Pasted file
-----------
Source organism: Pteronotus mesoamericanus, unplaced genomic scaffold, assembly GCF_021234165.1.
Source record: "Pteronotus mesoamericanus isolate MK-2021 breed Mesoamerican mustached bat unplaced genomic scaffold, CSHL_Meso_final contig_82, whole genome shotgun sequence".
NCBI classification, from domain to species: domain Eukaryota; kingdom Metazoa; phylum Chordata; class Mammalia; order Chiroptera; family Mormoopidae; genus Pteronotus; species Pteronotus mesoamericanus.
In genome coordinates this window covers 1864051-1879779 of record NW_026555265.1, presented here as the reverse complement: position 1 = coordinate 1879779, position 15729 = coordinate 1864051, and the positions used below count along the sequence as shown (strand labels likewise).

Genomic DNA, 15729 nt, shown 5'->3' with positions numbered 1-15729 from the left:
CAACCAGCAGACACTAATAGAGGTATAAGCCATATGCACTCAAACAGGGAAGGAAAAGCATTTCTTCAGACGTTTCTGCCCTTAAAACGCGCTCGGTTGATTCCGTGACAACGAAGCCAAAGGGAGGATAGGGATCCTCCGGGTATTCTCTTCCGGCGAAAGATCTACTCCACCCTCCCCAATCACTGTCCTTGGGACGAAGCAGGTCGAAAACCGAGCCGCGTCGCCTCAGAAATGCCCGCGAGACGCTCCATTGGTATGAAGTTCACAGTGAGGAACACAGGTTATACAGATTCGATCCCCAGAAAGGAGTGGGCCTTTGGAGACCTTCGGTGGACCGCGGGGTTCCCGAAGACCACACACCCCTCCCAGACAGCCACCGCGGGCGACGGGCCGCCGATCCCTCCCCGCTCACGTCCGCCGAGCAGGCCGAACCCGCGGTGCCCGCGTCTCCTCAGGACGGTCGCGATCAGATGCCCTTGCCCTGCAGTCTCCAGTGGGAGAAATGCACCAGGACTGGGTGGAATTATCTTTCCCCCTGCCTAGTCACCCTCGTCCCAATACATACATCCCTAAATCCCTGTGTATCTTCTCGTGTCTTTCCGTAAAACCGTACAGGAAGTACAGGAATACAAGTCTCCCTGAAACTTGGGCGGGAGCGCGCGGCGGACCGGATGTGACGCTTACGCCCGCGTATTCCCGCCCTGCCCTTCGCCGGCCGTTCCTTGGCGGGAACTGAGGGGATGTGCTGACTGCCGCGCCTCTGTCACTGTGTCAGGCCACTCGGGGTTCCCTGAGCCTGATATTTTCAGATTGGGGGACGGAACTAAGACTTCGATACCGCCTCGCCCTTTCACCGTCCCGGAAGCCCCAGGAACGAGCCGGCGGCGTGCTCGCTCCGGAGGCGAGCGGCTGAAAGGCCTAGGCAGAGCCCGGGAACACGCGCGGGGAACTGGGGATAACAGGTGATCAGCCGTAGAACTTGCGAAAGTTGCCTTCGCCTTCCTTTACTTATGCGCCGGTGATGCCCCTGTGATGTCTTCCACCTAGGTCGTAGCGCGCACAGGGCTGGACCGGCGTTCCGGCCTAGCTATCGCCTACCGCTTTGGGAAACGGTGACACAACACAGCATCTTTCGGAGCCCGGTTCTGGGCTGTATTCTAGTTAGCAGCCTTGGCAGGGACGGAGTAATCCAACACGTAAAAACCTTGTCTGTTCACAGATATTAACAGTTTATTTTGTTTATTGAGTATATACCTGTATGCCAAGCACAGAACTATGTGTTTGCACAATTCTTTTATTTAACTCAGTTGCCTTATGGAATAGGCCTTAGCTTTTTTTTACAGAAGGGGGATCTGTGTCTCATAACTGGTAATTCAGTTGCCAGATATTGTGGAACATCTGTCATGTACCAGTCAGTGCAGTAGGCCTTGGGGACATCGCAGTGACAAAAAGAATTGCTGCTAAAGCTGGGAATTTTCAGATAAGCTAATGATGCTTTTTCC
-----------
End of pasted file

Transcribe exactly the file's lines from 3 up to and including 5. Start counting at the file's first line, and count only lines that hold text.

NCBI classification, from domain to species: domain Eukaryota; kingdom Metazoa; phylum Chordata; class Mammalia; order Chiroptera; family Mormoopidae; genus Pteronotus; species Pteronotus mesoamericanus.
In genome coordinates this window covers 1864051-1879779 of record NW_026555265.1, presented here as the reverse complement: position 1 = coordinate 1879779, position 15729 = coordinate 1864051, and the positions used below count along the sequence as shown (strand labels likewise).

Genomic DNA, 15729 nt, shown 5'->3' with positions numbered 1-15729 from the left: